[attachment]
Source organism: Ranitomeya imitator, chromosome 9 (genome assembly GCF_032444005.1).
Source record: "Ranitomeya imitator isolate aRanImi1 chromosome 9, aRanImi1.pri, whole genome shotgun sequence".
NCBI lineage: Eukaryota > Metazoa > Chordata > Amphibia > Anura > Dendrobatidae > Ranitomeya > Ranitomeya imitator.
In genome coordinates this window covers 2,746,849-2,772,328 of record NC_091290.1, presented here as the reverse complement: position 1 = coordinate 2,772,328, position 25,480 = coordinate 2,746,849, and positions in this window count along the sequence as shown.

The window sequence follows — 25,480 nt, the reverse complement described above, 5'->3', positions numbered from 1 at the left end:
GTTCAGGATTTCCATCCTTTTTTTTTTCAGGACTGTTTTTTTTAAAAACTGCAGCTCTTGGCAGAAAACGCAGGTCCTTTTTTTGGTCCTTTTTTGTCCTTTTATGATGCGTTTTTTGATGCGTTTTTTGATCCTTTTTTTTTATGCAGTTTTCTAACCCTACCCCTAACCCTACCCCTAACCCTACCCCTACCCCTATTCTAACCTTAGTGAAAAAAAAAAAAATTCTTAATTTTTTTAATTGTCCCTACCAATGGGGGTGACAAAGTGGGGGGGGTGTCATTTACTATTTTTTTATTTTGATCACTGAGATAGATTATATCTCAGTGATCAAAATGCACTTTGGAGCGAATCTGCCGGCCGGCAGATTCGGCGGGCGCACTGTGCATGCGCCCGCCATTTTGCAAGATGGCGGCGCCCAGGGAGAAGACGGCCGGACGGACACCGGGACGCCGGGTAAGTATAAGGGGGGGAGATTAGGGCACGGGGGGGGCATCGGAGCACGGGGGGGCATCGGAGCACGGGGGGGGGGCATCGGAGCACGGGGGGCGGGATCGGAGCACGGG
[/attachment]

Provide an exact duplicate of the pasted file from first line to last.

Source organism: Ranitomeya imitator, chromosome 9 (genome assembly GCF_032444005.1).
Source record: "Ranitomeya imitator isolate aRanImi1 chromosome 9, aRanImi1.pri, whole genome shotgun sequence".
NCBI lineage: Eukaryota > Metazoa > Chordata > Amphibia > Anura > Dendrobatidae > Ranitomeya > Ranitomeya imitator.
In genome coordinates this window covers 2,746,849-2,772,328 of record NC_091290.1, presented here as the reverse complement: position 1 = coordinate 2,772,328, position 25,480 = coordinate 2,746,849, and positions in this window count along the sequence as shown.

The window sequence follows — 25,480 nt, the reverse complement described above, 5'->3', positions numbered from 1 at the left end:
GTTCAGGATTTCCATCCTTTTTTTTTTCAGGACTGTTTTTTTTAAAAACTGCAGCTCTTGGCAGAAAACGCAGGTCCTTTTTTTGGTCCTTTTTTGTCCTTTTATGATGCGTTTTTTGATGCGTTTTTTGATCCTTTTTTTTTATGCAGTTTTCTAACCCTACCCCTAACCCTACCCCTAACCCTACCCCTACCCCTATTCTAACCTTAGTGAAAAAAAAAAAAATTCTTAATTTTTTTAATTGTCCCTACCAATGGGGGTGACAAAGTGGGGGGGGTGTCATTTACTATTTTTTTATTTTGATCACTGAGATAGATTATATCTCAGTGATCAAAATGCACTTTGGAGCGAATCTGCCGGCCGGCAGATTCGGCGGGCGCACTGTGCATGCGCCCGCCATTTTGCAAGATGGCGGCGCCCAGGGAGAAGACGGCCGGACGGACACCGGGACGCCGGGTAAGTATAAGGGGGGGAGATTAGGGCACGGGGGGGGCATCGGAGCACGGGGGGGCATCGGAGCACGGGGGGGGGGCATCGGAGCACGGGGGGCGGGATCGGAGCACGGG